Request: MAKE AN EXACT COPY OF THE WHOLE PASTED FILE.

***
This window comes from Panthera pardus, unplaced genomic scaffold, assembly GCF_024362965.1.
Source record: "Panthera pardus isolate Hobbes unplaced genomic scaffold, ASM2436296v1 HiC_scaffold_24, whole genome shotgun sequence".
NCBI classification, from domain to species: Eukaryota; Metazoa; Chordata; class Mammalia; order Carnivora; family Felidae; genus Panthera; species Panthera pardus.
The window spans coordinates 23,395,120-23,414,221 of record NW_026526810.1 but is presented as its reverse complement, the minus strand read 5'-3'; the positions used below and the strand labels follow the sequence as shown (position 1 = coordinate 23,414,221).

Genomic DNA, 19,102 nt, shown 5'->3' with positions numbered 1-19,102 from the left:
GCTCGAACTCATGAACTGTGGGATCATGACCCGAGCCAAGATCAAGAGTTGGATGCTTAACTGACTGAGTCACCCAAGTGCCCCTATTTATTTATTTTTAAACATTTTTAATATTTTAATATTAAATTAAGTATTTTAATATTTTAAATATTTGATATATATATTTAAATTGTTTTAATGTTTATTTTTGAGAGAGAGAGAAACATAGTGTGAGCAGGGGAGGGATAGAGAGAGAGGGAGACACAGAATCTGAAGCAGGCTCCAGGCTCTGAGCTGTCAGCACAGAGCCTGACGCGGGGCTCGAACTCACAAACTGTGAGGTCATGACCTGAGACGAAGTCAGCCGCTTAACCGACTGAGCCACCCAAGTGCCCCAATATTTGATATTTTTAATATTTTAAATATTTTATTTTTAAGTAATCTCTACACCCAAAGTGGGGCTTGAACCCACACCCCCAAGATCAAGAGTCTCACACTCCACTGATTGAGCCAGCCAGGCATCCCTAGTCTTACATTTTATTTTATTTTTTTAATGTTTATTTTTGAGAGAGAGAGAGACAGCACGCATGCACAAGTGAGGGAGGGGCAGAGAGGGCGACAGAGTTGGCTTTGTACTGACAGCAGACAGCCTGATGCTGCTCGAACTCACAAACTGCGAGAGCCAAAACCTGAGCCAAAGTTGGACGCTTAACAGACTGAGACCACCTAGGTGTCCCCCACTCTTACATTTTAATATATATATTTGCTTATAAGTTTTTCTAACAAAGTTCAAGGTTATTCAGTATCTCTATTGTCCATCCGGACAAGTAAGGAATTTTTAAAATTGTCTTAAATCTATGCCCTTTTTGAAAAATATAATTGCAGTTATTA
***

This window comes from Panthera pardus, unplaced genomic scaffold, assembly GCF_024362965.1.
Source record: "Panthera pardus isolate Hobbes unplaced genomic scaffold, ASM2436296v1 HiC_scaffold_24, whole genome shotgun sequence".
NCBI classification, from domain to species: Eukaryota; Metazoa; Chordata; class Mammalia; order Carnivora; family Felidae; genus Panthera; species Panthera pardus.
The window spans coordinates 23,395,120-23,414,221 of record NW_026526810.1 but is presented as its reverse complement, the minus strand read 5'-3'; the positions used below and the strand labels follow the sequence as shown (position 1 = coordinate 23,414,221).

Genomic DNA, 19,102 nt, shown 5'->3' with positions numbered 1-19,102 from the left:
GCTCGAACTCATGAACTGTGGGATCATGACCCGAGCCAAGATCAAGAGTTGGATGCTTAACTGACTGAGTCACCCAAGTGCCCCTATTTATTTATTTTTAAACATTTTTAATATTTTAATATTAAATTAAGTATTTTAATATTTTAAATATTTGATATATATATTTAAATTGTTTTAATGTTTATTTTTGAGAGAGAGAGAAACATAGTGTGAGCAGGGGAGGGATAGAGAGAGAGGGAGACACAGAATCTGAAGCAGGCTCCAGGCTCTGAGCTGTCAGCACAGAGCCTGACGCGGGGCTCGAACTCACAAACTGTGAGGTCATGACCTGAGACGAAGTCAGCCGCTTAACCGACTGAGCCACCCAAGTGCCCCAATATTTGATATTTTTAATATTTTAAATATTTTATTTTTAAGTAATCTCTACACCCAAAGTGGGGCTTGAACCCACACCCCCAAGATCAAGAGTCTCACACTCCACTGATTGAGCCAGCCAGGCATCCCTAGTCTTACATTTTATTTTATTTTTTTAATGTTTATTTTTGAGAGAGAGAGAGACAGCACGCATGCACAAGTGAGGGAGGGGCAGAGAGGGCGACAGAGTTGGCTTTGTACTGACAGCAGACAGCCTGATGCTGCTCGAACTCACAAACTGCGAGAGCCAAAACCTGAGCCAAAGTTGGACGCTTAACAGACTGAGACCACCTAGGTGTCCCCCACTCTTACATTTTAATATATATATTTGCTTATAAGTTTTTCTAACAAAGTTCAAGGTTATTCAGTATCTCTATTGTCCATCCGGACAAGTAAGGAATTTTTAAAATTGTCTTAAATCTATGCCCTTTTTGAAAAATATAATTGCAGTTATTA